Macquarie picked Boardwalk and CAP for comparison purposes because each of the REITs owns apartments in the city in which its results was pitted against that of a condo. (A REIT is a company that raises money from investors and buys a pool of real estate properties, returning profits to its shareholders.)

The comparison matched each REIT’s results against the total return, from rent and capital gains, produced by a condo with 900 square feet of space, two bedrooms, a small balcony and one underground parking space. The study assumed the condo was bought with 40 per cent equity, the balance borrowed through a mortgage. This capital structure is similar to that of the REITs, which also use debt.

Almost everyone has heard of someone who has bought a condo, rented it out, and had the monthly income cover the mortgage and fees, with a bit left over as profit. Even more enticing is the potential for additional upside from capital gains.

But while some tales of riches through condo flipping may be true, the Macquarie comparison suggests even greater amounts of lucre can be garnered on the stock market, with less effort.

“If you’re going to buy a condo for an investment, I think ... it’s better to buy the REITs,” contends Michael Smith, the Macquarie analyst who conducted the comparison.

He cautioned that his review applied only to condos as investments. “If you’re buying a condo to live in, then it’s a different story because then lifestyle becomes a factor,” he said.

REITs have some obvious benefits over condos. There are no calls in the middle of the night from tenants asking for repairs, no losses from deadbeat tenants and no real estate commissions.

Demographics are also favourable, as immigration into cities boosts the demand for rental accommodation. Meanwhile, most developers are concentrating their efforts on building condos and there is practically no construction of new apartments. That leads to a restricted supply of rental units, high occupancy rates and upward pressure on rents.

The apartment REITs also enjoy a low cost of borrowing, courtesy of government loan guarantees from Canada Mortgage and Housing Corp. Few companies have this leg up, which puts REITs on par with individuals who borrow with CMHC backing. “It’s a good business, owning apartments,” Mr. Smith said.

Two ways to be a landlord

In recent years, apartment REITs have usually outpaced returns from condos.
Toronto Calgary
Holding period Condo returns* Cap REIT returns Condo returns* Boardwalk returns
2008-10 (3 yrs) 21.6% 27.1% -31.7% 8.4%
2009-10 (2 yrs) 29.3% 22.6% -5.2% 77.6%
2010 (1 yr) 11.3% 29.6% -2.8% 16.3%
YTD 3.2% 11.6% 0.8% 15.5%

*For the condo, this represents the change in the equity investment of the unit assuming a 60% loan-to-value (LTV).

Source: Bloomberg, CMHC, Royal LePage, Macquarie Research, April 2011



More from The Globe and Mail
Jean-Claude Trichet, President of the European Central Bank (ECB), answers questions April 7, 2011 after announcing the ECB will increase the interest rates by 25 basis points.
Report On Business
ECB hikes rates despite debt crisis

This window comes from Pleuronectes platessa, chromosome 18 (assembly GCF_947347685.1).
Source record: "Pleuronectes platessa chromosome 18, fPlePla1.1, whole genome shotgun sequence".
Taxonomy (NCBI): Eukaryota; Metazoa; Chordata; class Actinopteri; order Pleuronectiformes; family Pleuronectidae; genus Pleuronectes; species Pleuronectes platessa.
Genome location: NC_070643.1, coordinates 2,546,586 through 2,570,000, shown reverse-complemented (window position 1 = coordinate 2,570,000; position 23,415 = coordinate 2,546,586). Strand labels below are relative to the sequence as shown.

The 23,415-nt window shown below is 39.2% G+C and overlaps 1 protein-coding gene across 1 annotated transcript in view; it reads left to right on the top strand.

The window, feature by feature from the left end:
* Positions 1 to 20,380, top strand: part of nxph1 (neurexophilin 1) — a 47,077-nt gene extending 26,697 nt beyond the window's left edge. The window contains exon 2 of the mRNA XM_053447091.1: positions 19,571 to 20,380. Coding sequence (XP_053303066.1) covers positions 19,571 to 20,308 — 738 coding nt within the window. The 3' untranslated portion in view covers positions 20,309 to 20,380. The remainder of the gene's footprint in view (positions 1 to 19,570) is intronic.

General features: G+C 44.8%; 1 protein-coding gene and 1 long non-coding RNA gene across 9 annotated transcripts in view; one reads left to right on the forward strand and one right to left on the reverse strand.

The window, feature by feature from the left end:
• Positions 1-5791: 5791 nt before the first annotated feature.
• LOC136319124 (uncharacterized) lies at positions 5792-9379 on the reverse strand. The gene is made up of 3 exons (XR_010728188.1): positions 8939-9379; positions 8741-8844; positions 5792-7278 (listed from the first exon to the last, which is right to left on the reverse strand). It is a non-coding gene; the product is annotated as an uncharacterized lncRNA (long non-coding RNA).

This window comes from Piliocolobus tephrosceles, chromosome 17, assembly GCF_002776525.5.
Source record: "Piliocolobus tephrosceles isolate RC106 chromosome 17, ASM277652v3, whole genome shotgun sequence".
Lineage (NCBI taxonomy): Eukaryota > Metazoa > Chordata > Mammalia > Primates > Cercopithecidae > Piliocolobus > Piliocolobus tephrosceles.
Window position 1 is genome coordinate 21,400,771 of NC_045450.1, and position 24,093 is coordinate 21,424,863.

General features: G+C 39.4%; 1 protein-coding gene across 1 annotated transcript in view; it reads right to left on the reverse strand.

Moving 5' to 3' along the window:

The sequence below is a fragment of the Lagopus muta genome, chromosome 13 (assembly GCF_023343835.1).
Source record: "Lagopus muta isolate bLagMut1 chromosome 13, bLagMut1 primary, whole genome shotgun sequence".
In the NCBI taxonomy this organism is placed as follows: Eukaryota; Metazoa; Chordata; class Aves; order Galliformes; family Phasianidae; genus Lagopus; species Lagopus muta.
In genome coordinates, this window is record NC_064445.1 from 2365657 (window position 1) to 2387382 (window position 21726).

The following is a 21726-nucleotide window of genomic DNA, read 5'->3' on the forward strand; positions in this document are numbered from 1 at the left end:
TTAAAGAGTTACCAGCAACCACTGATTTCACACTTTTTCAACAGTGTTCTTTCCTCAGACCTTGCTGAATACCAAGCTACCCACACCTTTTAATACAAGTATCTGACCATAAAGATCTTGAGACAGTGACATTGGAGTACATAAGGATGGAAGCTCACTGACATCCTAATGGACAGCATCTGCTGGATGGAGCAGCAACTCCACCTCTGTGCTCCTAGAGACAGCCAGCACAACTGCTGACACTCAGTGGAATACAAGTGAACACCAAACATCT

If one looks at this article, and ignores the speculative factor of a quick flip, this certainly does make one wonder, doesn't it?
Hi all, I thought below post made on another forum might be interesting and relevant for this thread:

It is absolutely alarming to think Toronto alone as 17,000 new units entering the market this year. I’m sure people cannot comprehend what that really entails, but allow me to break it down. All things are relative.
The closest U.S. market to a city such as Toronto would be New York City. Each city is the beacon of financial strength within each country, and each are relatively close to one another on the Eastern side of each country. Here’s the deal… Stay with me now…
Toronto has a metro population of 5,113,000 people. New York City has a metro population of 19,007,000 people. Toronto has 17,000 ADDITIONAL condos coming to market this year, NOT including existing inventory today. New York has about 12,700 condos on the market today. These are the data points we will use for this discussion.
New York is almost 3.72 times the size of Toronto, or 372% larger than Toronto. However, New York has significantly less aggregated inventory coming to fruition compared to that of Toronto. New York has 4,300 LESS condos in inventory than Toronto to serve a market that is 372% larger than Toronto.
Prices, even in New York, have declined over 20%. Yes, prices fell that much even with inventory supply at that minimum level. So, what’s this say for Toronto? Well, these numbers indicate that, when adjusted for population, Toronto has 500%, FIVE HUNDRED PERCENT, of the inventory of New York. THAT DOESN’T EVEN INCLUDE EXISTING TORONTO INVENTORY.

This is an interesting analysis but this talks about additional new condos this year. I think what might be more relevant would be to talk about the total inventory available and add the new for both cities and then compare it. I say this because I am wondering if there is already more existing supply in NYC and therefore the fact that we add 4300 more may in fact not be too relevant when looking at the total available condo/coop supply in both cities. Or maybe, the numbers won't change and be similar. Do you happen to have the numbers of existing inventory in both cities?